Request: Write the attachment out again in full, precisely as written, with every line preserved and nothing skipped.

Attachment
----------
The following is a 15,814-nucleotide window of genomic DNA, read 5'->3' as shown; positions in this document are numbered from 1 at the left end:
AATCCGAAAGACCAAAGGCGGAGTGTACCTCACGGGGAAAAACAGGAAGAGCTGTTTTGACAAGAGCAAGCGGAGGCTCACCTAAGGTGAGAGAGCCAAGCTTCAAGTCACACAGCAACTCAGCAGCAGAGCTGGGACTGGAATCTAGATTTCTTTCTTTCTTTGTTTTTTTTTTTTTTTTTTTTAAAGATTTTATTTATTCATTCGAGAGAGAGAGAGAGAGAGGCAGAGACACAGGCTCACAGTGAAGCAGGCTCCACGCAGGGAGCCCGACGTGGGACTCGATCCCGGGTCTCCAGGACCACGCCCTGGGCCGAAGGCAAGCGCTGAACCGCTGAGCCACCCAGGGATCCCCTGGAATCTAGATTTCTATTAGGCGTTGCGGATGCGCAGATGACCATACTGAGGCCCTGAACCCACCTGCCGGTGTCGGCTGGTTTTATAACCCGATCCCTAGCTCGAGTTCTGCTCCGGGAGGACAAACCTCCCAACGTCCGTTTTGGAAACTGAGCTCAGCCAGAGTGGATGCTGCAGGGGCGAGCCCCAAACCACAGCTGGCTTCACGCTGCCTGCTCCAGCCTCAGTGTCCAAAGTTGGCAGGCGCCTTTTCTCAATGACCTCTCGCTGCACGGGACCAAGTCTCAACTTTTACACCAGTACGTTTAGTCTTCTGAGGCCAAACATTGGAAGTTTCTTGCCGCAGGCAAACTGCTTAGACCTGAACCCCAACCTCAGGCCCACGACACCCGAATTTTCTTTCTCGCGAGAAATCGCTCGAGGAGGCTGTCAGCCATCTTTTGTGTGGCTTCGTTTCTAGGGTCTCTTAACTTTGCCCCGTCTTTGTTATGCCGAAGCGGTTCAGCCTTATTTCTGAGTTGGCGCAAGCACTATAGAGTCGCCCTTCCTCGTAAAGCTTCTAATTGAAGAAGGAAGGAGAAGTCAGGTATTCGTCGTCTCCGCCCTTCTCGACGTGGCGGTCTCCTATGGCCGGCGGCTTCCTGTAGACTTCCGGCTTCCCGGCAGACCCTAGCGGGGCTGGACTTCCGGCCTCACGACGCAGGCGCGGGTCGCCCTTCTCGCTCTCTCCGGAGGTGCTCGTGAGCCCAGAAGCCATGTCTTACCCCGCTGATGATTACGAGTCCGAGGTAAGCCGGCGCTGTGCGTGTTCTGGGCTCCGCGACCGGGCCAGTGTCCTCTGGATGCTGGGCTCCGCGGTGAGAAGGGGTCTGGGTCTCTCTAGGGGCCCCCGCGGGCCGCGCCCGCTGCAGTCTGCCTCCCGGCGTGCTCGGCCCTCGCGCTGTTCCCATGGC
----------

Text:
The following is a 15,814-nucleotide window of genomic DNA, read 5'->3' as shown; positions in this document are numbered from 1 at the left end:
AATCCGAAAGACCAAAGGCGGAGTGTACCTCACGGGGAAAAACAGGAAGAGCTGTTTTGACAAGAGCAAGCGGAGGCTCACCTAAGGTGAGAGAGCCAAGCTTCAAGTCACACAGCAACTCAGCAGCAGAGCTGGGACTGGAATCTAGATTTCTTTCTTTCTTTGTTTTTTTTTTTTTTTTTTTTAAAGATTTTATTTATTCATTCGAGAGAGAGAGAGAGAGAGGCAGAGACACAGGCTCACAGTGAAGCAGGCTCCACGCAGGGAGCCCGACGTGGGACTCGATCCCGGGTCTCCAGGACCACGCCCTGGGCCGAAGGCAAGCGCTGAACCGCTGAGCCACCCAGGGATCCCCTGGAATCTAGATTTCTATTAGGCGTTGCGGATGCGCAGATGACCATACTGAGGCCCTGAACCCACCTGCCGGTGTCGGCTGGTTTTATAACCCGATCCCTAGCTCGAGTTCTGCTCCGGGAGGACAAACCTCCCAACGTCCGTTTTGGAAACTGAGCTCAGCCAGAGTGGATGCTGCAGGGGCGAGCCCCAAACCACAGCTGGCTTCACGCTGCCTGCTCCAGCCTCAGTGTCCAAAGTTGGCAGGCGCCTTTTCTCAATGACCTCTCGCTGCACGGGACCAAGTCTCAACTTTTACACCAGTACGTTTAGTCTTCTGAGGCCAAACATTGGAAGTTTCTTGCCGCAGGCAAACTGCTTAGACCTGAACCCCAACCTCAGGCCCACGACACCCGAATTTTCTTTCTCGCGAGAAATCGCTCGAGGAGGCTGTCAGCCATCTTTTGTGTGGCTTCGTTTCTAGGGTCTCTTAACTTTGCCCCGTCTTTGTTATGCCGAAGCGGTTCAGCCTTATTTCTGAGTTGGCGCAAGCACTATAGAGTCGCCCTTCCTCGTAAAGCTTCTAATTGAAGAAGGAAGGAGAAGTCAGGTATTCGTCGTCTCCGCCCTTCTCGACGTGGCGGTCTCCTATGGCCGGCGGCTTCCTGTAGACTTCCGGCTTCCCGGCAGACCCTAGCGGGGCTGGACTTCCGGCCTCACGACGCAGGCGCGGGTCGCCCTTCTCGCTCTCTCCGGAGGTGCTCGTGAGCCCAGAAGCCATGTCTTACCCCGCTGATGATTACGAGTCCGAGGTAAGCCGGCGCTGTGCGTGTTCTGGGCTCCGCGACCGGGCCAGTGTCCTCTGGATGCTGGGCTCCGCGGTGAGAAGGGGTCTGGGTCTCTCTAGGGGCCCCCGCGGGCCGCGCCCGCTGCAGTCTGCCTCCCGGCGTGCTCGGCCCTCGCGCTGTTCCCATGGC